Editor’s Note: This is Part IV in an Eight-Part series on school desegregation in New Rochelle presented in anticipation of the upcoming 50th Anniversary of the U.S. Court’s Landmark Decision in Taylor v. New Rochelle Board of Education one year from now.
Previously: In Part I, New Rochelle gerrymanders the Lincoln school district starting in the 1930s to create a “Negro elementary school”. In Part II, the Board of Education’s hire consultants who recommend desegregation. In Part III, as white voters approve a plane to build a new Lincoln School, black parents mobilize with the help of civil rights attorney Paul Zuber.
We continue with Part IV…
Hallie Taylor, mother of two Lincoln students, was a high school graduate and the wife of a postal employee. She was one of the parents who led the New Rochelle protests. She felt that her children they were not achieving their potential and wanted them to attend an integrated school. She began to take action.
“On September 14th, (1960) a week after classes had started, the parents of twelve black children – ages five through ten- showed up in the principal’s office of the brand-new Ward School in Quaker Ridge. Their choice of targets was calculated: the Ward School was modern, light, and airy, and on spacious grounds, unlike the crumbling, cramped Lincoln School.” (Sweet Land of Liberty, by Thomas J. Sugrue, page 193)
School Superintendent Herbert Clish, did not expect the parents to boldly try to register their children at Ward. The story goes that he was interrupted while shaving with the news. He rushed to Ward and tried to tell the parents that Lincoln School was just as good as Ward school. He failed to see at all what the parents were trying to communicate.
In Sweet Land of Liberty author Sugrue writes “He rebuffed the parents and insisted that the Lincoln School was every bit as good as Quaker Ridge (Throughout the ensuing court battle, Clish would maintain that position, arguing that there were no significant differences in the quality of education between the town’s wealthy white-dominated schools and its poorer majority-black ones.) The parents were out of line, Clish contended, … sticking to its policy of neighborhood schools.”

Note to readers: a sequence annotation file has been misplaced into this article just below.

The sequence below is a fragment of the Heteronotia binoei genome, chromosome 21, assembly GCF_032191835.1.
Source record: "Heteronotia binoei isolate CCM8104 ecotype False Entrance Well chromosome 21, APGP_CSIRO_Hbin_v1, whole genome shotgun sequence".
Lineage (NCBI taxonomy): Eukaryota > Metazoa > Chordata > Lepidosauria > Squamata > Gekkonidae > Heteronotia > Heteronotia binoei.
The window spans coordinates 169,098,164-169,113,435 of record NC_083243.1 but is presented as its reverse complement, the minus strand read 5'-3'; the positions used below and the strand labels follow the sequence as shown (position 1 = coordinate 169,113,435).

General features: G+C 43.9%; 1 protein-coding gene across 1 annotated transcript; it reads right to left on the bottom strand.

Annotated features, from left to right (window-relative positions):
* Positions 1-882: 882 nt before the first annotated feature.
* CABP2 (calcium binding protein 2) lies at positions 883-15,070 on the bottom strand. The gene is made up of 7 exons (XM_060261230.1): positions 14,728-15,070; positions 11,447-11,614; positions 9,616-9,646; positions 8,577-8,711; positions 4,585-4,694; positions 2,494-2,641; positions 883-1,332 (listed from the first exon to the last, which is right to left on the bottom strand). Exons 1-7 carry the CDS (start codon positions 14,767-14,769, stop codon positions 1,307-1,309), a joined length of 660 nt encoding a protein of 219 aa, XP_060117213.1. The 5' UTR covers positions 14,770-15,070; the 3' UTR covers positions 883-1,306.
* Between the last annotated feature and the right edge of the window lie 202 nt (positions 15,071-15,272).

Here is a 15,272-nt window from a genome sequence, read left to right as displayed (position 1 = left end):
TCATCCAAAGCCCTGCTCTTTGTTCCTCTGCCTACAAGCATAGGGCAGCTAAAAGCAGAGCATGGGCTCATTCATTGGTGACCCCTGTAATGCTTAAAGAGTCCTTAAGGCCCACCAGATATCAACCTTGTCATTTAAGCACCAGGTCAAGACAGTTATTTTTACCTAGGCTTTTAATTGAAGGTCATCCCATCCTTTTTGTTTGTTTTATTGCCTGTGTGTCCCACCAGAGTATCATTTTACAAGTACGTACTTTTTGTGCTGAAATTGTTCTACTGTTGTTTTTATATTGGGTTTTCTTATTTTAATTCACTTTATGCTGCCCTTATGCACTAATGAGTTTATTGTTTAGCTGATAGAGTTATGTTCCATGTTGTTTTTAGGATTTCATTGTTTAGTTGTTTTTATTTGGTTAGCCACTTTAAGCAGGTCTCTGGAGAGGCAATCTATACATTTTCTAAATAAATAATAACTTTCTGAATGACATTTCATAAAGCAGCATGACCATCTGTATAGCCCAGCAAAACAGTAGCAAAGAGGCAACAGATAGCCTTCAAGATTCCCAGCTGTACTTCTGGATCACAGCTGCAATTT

There is a truly surprising photograph of Dr. Barbara T. Mason, the principal of Roosevelt Elementary telling the parents that the district rules require their children to go to the schools near their home. The principal is African American. The photograph appears above the article “Negro Principal Rebuffs Negroes” from the NY Times, September 16th, 1960. Dr. Barbara T. Mason later was one of two principals that had to testify before Federal District Judge Kaufman. (NY Times article “Race Criteria Irk Negro Educator”, November 30, 1960) It is also interesting to note that there was at least one Negro member of the school board, Mrs. Maralynn G. Pierce.
In a September 20th, 1960 New York Times covered the event in an article entitled “New Rochelle Firm – School Ban on Shifting Pupils Stands, Despite Negro Pleas”. The article said “Four mothers from the Lincoln District, who said they represented fifty Negro children being tutored privately rather than attend Lincoln classrooms, applied today at the Barnard, Mayflower, and Webster Schools. They asked specifically to enroll thirteen children who accompanied (them)”. The article went on “In each instance the school principal refused the enrollments because the school board has ruled that pupils must attend schools in the districts where they live. The mothers plan a sit-in strike at the William B Ward School on Wednesday.”
A group of black mothers continued to try to enroll their children in other schools throughout New Rochelle. They were rejected at each school. The parents were getting angrier, but were buoyed by the support they began to receive. The media began to take an interest.
Church on Lincoln Ave. located just out of Lincoln District
“On September 22nd, the NAACP’s Reverend M. DeWitt Bullock led seven parents to the grounds of the Ward School, armed with folding chairs. They presented their demands, the gathered in prayer, and when the police approached they walked into the school, unfolded their chairs, and calmly awaited their arrests for loitering.” (Sweet Land of Liberty, by Thomas J. Sugrue, page 194) The moms did not give up, one week later four marched on Roosevelt school with their children and were served a court order denying them the right to school grounds. At Roosevelt School opposite Wykagyl Country Club “The only Negro pupils there are the six children of Alex Quaison-Sackey of Ghana and Nathan Barnes of Liberia, who live near the school and are permanent delegates to the United Nations”. (NY Times, “Negroes Sitdown Balked at School” Sept. 27, 1960)
The superintendent insisted that the schools were not segregated. There was only one high school and it was fully integrated and the two junior high schools were integrated. He continued to promote the neighborhood school policy as legal and the school district was not responsible for who decided to live where. Clish also told the parents that they misunderstood the Brown decision. He insisted that the lines of the school district were created without consideration of the races of the people that live within the districts. He felt that the government should not interfere in the housing patterns of society. He even thought that sending the Lincoln children to the white schools would be disadvantageous to them.
Houses on Lincoln Avenue
On October 21st, Paul Zuber filed a lawsuit against the New Rochelle school district on behalf of Hallie Taylor’s eight year old daughter Leslie and other children. My next post will discuss the trial.